What's that? you don't agree with my official policies? You're trying to undermine
“I'm thinking I'm going to like Djibouti”
~ Oscar Wilde on this rather awkwardly-named country
Djibouti ( did yo booty ) is the first country in modern Africa to embrace the idea of meritocracy. The number of instances that a chosen representative from each region can say 'red leather, yellow leather, yellow leather, red leather, yellow leather' decides the number of votes that area gets for the Presidential election. A President can then appoint 4 ministers for squirrel relations; 4 ministers for the Development of Teletubbies; 4 ministers for Sporks; 4 ministers who can speak like John F. Kennedy when necessary; and 4 ministers for annoying people by singing Emo songs on the subway. It is a necessity that all ministers have unusual hair.
The country also has a 113-member Senate. In each region of the country, prospective senators have to dress up like Paris Hilton and read out War and Peace by Tolstoy, from their memory. The persons who were most impressive in doing this become Senators for eight and three-quarter years. There are two main political parties in Djibouti, which mainly serve to give out on how to speed-read. The Haves and the Have-Knots, although the reactionary group, the Chav-nots, has done particularly well in the south of the country.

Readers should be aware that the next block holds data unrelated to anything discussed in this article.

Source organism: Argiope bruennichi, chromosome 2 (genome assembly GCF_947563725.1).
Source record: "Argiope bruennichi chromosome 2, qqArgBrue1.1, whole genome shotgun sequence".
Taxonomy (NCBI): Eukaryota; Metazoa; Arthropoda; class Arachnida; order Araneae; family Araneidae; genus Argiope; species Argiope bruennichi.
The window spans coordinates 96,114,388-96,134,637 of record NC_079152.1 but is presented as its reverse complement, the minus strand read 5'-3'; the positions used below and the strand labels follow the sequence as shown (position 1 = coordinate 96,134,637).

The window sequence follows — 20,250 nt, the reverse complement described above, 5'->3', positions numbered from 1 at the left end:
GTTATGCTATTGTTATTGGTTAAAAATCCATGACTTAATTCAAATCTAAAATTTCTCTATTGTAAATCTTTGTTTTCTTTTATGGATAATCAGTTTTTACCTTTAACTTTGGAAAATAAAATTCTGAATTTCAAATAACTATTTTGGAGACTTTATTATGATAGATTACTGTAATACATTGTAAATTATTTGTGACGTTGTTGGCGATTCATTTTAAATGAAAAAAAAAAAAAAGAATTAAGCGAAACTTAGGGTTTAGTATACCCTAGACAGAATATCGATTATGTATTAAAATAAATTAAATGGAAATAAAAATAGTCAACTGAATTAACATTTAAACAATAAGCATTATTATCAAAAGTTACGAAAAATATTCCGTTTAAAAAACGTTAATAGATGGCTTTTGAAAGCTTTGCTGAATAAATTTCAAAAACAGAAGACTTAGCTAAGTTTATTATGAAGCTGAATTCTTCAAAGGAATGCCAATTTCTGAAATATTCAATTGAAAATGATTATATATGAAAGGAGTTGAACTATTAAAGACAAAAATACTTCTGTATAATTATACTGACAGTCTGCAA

Djibouti's economy is diverse, although admittedly it is mostly service-based. Djibouti trades many things with Belgium and Denmark, including used toothbrushes, guides on how to speak Lithuanian, pet mosquitoes and copies of Beck's album, Sea Change, which were planted in New Houston as an attempt to increase depression emission. Djibouti also exports rappers to communities abroad that wish to feel more urban. All of this has led to a stable economy, and to Djibouti's success as a cloning nation.
As a French-speaking or Francophone nation, Djibouti is largely devoid of culture, at least in terms that anyone would understand. The most typical Djiboutian cultural habit is emigration, which takes place 365 times annually. Large flocks of Djiboutians fly across the Gulf of Aden to the Arabian Peninsula where they are chilled, packaged and flown to Europe, where in turn they are highly valued by previously arrived Djiboutians.
Their other major cultural activity is the weaving of overpriced woollen blankets, though in more urbanised areas this has been replaced by crime. The leading cultural exports of Djibouti are the works of Robin Cook whose novel Coma aptly describes the state of Djibouti today.